It happened right before Thanksgiving. I got a card in the mail from a jeweler that had somehow found out I was getting married. Come in to the store and we’ll give you some free earrings, no purchase necessary. All I had to do was come in between Black Friday and Christmas.
So I did. Of course. While I was there, I figured I might as well look at wedding bands as I hadn’t yet gotten one for the fiance. He hadn’t gotten his ring size yet, but the jeweler showed me the selection and told me I should definitely buy before Christmas.
She told me during the holidays jewelers freeze their prices, regardless of how gold or silver performs in the stock market, and then they put on all these fabulous sales. After the holidays the sales stop, and they resume pricing their products based on the current value of gold/silver, etc.
I walked out with a coupon, but ended up not going back because the prices were far outside of my budget. This is my second go around with the whole marriage thing. The last time I got married was before the housing bubble burst and the price of precious metals comparatively skyrocketed. So what I had been expecting to spend versus the reality I had just been confronted with had really hit home.
About halfway through the crazy holiday shopping season, we were out as a family at the mall buying the gifts that we still needed to fill in. We stopped at a different jeweler to get him sized. He saw some rings he liked, and the prices here were a lot more affordable.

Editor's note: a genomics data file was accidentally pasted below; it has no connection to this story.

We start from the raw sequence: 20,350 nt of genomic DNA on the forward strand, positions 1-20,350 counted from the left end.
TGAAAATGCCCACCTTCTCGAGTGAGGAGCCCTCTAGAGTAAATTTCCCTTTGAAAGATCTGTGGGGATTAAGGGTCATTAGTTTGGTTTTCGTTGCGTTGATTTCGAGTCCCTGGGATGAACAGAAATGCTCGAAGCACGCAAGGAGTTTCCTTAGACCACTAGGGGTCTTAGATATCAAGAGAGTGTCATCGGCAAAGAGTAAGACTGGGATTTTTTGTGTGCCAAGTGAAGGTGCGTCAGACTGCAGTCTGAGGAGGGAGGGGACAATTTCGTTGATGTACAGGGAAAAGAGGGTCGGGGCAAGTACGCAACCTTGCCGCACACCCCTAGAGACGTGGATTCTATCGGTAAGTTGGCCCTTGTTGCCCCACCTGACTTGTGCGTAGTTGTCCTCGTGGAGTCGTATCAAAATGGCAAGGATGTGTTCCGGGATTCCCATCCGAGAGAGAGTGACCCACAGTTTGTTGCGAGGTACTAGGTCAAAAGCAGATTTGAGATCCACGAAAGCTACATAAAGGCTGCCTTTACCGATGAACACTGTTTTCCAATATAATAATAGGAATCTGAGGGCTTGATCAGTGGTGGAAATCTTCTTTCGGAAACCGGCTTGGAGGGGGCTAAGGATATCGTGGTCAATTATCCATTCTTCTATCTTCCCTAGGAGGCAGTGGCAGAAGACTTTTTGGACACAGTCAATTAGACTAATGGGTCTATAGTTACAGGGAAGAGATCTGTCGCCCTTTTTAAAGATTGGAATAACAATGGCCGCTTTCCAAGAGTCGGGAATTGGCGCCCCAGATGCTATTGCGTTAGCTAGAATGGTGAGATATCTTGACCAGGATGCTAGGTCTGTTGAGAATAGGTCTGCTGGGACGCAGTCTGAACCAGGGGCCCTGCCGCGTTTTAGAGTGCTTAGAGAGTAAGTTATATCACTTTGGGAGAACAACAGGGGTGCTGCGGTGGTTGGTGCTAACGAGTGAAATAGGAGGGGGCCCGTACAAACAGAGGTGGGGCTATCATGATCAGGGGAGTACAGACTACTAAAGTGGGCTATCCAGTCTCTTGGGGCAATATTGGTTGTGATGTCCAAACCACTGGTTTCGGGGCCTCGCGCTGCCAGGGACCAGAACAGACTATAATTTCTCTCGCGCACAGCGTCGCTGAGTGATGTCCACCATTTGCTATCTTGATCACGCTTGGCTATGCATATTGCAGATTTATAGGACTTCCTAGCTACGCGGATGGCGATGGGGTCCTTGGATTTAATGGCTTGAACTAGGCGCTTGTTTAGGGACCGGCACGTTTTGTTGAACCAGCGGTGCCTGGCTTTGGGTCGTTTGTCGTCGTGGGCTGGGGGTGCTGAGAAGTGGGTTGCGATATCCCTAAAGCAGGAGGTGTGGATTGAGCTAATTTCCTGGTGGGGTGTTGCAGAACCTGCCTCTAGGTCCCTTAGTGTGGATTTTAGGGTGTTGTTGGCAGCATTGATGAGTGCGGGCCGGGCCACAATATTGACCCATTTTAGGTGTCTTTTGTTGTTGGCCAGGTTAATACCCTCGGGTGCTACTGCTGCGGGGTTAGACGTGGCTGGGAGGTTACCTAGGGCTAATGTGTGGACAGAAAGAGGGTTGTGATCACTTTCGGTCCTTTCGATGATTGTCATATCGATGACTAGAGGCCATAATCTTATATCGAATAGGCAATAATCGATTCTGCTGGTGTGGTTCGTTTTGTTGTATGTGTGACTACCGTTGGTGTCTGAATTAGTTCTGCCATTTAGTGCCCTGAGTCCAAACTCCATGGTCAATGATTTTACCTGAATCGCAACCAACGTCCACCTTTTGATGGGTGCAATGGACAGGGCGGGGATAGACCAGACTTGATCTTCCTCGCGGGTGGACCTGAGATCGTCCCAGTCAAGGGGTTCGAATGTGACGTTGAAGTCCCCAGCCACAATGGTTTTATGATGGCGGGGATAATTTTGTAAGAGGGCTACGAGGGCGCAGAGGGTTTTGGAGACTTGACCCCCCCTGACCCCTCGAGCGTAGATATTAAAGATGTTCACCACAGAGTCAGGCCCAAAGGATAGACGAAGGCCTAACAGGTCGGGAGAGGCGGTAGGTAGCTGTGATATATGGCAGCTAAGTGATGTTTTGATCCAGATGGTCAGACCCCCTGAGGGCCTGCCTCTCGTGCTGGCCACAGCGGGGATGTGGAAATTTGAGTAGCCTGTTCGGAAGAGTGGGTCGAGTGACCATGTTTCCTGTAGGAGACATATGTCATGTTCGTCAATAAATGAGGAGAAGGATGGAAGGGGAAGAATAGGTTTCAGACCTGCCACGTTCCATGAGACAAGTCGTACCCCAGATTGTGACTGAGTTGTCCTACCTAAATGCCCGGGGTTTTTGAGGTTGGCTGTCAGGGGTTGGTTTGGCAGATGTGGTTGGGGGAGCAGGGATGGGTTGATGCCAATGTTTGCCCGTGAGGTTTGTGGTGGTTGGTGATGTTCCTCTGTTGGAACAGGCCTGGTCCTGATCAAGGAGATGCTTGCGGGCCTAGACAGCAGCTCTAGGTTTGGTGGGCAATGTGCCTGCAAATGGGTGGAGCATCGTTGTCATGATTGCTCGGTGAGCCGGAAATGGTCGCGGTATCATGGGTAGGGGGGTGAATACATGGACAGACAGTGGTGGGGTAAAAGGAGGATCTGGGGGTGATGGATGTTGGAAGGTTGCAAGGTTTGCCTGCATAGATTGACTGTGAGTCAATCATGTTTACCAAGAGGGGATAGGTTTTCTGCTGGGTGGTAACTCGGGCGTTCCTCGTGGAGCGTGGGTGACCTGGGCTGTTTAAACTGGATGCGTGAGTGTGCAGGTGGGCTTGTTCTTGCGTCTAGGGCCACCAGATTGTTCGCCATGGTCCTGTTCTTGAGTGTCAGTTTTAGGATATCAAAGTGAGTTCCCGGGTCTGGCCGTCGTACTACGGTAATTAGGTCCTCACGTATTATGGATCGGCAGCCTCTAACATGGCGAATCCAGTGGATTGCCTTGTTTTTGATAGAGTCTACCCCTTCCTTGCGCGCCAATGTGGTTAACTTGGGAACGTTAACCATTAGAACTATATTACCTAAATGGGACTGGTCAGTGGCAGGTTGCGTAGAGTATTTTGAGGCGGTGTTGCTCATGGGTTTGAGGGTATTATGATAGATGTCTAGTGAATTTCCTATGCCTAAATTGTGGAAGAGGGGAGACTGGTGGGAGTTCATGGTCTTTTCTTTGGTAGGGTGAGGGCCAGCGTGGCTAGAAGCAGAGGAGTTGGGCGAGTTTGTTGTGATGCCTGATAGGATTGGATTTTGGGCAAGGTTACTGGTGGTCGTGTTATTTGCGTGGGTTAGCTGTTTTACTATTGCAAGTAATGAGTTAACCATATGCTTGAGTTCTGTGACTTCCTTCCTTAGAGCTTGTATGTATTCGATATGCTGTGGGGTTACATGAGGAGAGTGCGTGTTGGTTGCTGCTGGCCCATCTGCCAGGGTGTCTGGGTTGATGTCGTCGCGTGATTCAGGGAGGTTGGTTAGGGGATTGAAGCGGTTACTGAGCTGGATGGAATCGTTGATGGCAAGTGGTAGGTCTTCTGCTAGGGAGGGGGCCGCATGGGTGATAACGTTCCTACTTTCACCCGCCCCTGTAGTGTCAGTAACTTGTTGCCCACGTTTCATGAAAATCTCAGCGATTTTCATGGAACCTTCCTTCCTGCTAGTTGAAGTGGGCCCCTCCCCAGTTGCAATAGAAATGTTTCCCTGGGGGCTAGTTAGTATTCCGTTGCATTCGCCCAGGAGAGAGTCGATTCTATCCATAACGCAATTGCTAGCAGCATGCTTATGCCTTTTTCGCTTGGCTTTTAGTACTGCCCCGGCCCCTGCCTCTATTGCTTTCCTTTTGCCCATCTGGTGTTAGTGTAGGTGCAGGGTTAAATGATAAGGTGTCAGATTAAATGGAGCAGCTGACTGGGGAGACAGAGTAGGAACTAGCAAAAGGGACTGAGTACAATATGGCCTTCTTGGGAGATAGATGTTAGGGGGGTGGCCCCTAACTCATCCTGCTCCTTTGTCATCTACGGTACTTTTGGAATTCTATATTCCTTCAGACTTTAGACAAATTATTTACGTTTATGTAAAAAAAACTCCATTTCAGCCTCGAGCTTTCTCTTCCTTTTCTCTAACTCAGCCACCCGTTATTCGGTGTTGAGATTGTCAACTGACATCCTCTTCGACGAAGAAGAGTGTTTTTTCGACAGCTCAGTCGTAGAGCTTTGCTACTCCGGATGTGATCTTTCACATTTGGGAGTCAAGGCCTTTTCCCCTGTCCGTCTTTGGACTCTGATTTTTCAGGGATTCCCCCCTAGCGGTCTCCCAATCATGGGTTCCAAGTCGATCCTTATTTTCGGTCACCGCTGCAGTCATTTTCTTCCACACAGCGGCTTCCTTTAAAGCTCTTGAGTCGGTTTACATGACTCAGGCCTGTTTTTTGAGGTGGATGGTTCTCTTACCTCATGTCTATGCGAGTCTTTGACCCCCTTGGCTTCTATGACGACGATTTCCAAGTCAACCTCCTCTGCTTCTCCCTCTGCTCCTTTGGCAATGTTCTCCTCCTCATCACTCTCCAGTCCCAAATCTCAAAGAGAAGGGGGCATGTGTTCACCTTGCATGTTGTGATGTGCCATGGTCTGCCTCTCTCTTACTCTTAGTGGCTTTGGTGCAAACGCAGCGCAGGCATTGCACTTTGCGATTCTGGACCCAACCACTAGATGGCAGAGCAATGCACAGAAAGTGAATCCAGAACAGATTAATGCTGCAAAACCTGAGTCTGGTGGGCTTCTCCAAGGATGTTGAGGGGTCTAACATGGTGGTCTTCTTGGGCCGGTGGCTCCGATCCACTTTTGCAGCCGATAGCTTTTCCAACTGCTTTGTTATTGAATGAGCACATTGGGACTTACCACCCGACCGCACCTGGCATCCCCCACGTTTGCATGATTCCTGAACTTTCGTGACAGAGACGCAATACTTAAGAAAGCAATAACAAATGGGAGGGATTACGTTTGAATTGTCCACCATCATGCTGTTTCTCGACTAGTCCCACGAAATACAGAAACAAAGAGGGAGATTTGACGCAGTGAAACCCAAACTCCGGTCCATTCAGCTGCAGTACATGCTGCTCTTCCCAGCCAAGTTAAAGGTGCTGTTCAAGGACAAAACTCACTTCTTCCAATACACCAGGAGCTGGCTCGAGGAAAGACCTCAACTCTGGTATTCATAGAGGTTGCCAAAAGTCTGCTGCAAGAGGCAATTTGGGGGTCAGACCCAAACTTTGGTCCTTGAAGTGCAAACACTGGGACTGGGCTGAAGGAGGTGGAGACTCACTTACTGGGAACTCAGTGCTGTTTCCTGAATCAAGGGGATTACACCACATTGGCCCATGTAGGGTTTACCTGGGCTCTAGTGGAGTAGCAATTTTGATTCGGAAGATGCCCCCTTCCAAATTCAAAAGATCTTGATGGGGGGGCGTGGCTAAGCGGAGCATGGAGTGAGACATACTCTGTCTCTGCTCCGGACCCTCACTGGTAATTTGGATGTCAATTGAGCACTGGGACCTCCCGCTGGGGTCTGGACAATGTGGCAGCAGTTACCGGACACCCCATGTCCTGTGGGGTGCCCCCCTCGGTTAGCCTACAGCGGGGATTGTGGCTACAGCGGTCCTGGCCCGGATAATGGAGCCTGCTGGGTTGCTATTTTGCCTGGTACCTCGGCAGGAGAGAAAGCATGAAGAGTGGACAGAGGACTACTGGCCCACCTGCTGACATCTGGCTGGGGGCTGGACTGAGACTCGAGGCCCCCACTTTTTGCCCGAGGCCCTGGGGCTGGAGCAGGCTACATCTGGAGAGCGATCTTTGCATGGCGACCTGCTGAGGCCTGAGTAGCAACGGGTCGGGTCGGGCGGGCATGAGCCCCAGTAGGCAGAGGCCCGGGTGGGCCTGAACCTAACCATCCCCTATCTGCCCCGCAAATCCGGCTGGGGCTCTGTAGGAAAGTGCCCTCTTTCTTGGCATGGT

I asked the woman waiting on us if what the other jeweler had told me was true: would prices go up after Christmas? Was this really the best time of year to buy?
She told me yes, and confessed that they would continue to have 40% off sales, but that it wouldn’t be on as wide of an array of products and that they would resume following the stock market when pricing their products.
We looked around the mall a bit, and found that the jeweler we had started with had the best prices for their selection. So we headed back. I handed the girl at the counter the business card of the woman I had been talking to before; I wanted to talk to her again so she could get the sale she had earned.
She took the card from me, put it under the desk, and started to show me Tungsten rings. She was talking the fiance into it, too, despite my vocal protests that I didn’t want to spend that much money on a ring that (in my opinion, which may be completely wrong,) is a fad. On top of that you can’t resize it. I wanted gold or silver, and I wanted it in my price range.
She refused to show us the rings I asked to see, and lost a sale.
Time went on. It was the night before Christmas Eve and I was freaking out because I was going to miss the best time of year to get these sales. So I went on-line, fully intending to price compare and find a store that had a good selection for when I went in person on the morrow.
Of all places, I found it on Sears website. A ring almost exactly like one he had seen and liked in a “real” metal, and in my price range. And it was a comfort-fit, which is a bonus the fiance won’t even understand, but he’ll unknowingly appreciate it.